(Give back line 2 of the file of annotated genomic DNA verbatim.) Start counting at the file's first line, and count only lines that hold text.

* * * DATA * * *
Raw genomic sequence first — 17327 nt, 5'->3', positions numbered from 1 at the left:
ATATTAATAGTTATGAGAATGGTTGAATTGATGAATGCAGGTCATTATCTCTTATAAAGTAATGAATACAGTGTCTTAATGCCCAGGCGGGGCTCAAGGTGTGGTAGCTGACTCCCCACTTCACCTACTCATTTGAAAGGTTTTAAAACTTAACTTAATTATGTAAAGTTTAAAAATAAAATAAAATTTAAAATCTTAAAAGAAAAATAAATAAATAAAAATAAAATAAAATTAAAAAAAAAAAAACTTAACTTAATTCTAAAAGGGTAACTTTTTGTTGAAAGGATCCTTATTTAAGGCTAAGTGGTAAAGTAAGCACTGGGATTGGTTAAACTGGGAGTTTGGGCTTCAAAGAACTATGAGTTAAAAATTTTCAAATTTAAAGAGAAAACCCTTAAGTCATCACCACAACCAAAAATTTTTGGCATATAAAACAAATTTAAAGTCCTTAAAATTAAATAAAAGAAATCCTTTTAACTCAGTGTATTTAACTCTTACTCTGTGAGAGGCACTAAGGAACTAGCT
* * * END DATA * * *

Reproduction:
ATATTAATAGTTATGAGAATGGTTGAATTGATGAATGCAGGTCATTATCTCTTATAAAGTAATGAATACAGTGTCTTAATGCCCAGGCGGGGCTCAAGGTGTGGTAGCTGACTCCCCACTTCACCTACTCATTTGAAAGGTTTTAAAACTTAACTTAATTATGTAAAGTTTAAAAATAAAATAAAATTTAAAATCTTAAAAGAAAAATAAATAAATAAAAATAAAATAAAATTAAAAAAAAAAAAACTTAACTTAATTCTAAAAGGGTAACTTTTTGTTGAAAGGATCCTTATTTAAGGCTAAGTGGTAAAGTAAGCACTGGGATTGGTTAAACTGGGAGTTTGGGCTTCAAAGAACTATGAGTTAAAAATTTTCAAATTTAAAGAGAAAACCCTTAAGTCATCACCACAACCAAAAATTTTTGGCATATAAAACAAATTTAAAGTCCTTAAAATTAAATAAAAGAAATCCTTTTAACTCAGTGTATTTAACTCTTACTCTGTGAGAGGCACTAAGGAACTAGCT